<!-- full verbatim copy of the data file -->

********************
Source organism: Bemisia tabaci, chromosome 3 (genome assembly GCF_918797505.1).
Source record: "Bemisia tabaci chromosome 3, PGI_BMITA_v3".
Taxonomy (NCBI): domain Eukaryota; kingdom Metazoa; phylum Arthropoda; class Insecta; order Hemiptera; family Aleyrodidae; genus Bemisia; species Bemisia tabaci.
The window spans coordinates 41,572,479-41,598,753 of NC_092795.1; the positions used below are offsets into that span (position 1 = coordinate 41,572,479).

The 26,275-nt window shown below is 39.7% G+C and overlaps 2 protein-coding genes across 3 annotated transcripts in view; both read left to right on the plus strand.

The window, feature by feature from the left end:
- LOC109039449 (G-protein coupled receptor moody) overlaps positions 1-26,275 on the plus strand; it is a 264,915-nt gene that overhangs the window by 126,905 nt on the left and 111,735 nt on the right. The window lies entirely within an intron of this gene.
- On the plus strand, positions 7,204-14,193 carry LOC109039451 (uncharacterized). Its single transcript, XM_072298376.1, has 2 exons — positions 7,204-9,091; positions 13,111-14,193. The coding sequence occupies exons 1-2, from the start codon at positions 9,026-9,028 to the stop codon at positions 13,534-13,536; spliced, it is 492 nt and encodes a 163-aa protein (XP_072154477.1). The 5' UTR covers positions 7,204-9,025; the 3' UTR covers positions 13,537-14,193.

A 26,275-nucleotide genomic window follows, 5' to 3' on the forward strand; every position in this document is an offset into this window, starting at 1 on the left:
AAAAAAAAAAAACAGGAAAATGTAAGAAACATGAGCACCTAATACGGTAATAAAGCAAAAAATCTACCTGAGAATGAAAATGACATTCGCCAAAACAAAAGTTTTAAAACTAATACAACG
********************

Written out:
Source organism: Bemisia tabaci, chromosome 3 (genome assembly GCF_918797505.1).
Source record: "Bemisia tabaci chromosome 3, PGI_BMITA_v3".
Taxonomy (NCBI): domain Eukaryota; kingdom Metazoa; phylum Arthropoda; class Insecta; order Hemiptera; family Aleyrodidae; genus Bemisia; species Bemisia tabaci.
The window spans coordinates 41,572,479-41,598,753 of NC_092795.1; the positions used below are offsets into that span (position 1 = coordinate 41,572,479).

The 26,275-nt window shown below is 39.7% G+C and overlaps 2 protein-coding genes across 3 annotated transcripts in view; both read left to right on the plus strand.

The window, feature by feature from the left end:
- LOC109039449 (G-protein coupled receptor moody) overlaps positions 1-26,275 on the plus strand; it is a 264,915-nt gene that overhangs the window by 126,905 nt on the left and 111,735 nt on the right. The window lies entirely within an intron of this gene.
- On the plus strand, positions 7,204-14,193 carry LOC109039451 (uncharacterized). Its single transcript, XM_072298376.1, has 2 exons — positions 7,204-9,091; positions 13,111-14,193. The coding sequence occupies exons 1-2, from the start codon at positions 9,026-9,028 to the stop codon at positions 13,534-13,536; spliced, it is 492 nt and encodes a 163-aa protein (XP_072154477.1). The 5' UTR covers positions 7,204-9,025; the 3' UTR covers positions 13,537-14,193.

A 26,275-nucleotide genomic window follows, 5' to 3' on the forward strand; every position in this document is an offset into this window, starting at 1 on the left:
AAAAAAAAAAAACAGGAAAATGTAAGAAACATGAGCACCTAATACGGTAATAAAGCAAAAAATCTACCTGAGAATGAAAATGACATTCGCCAAAACAAAAGTTTTAAAACTAATACAACG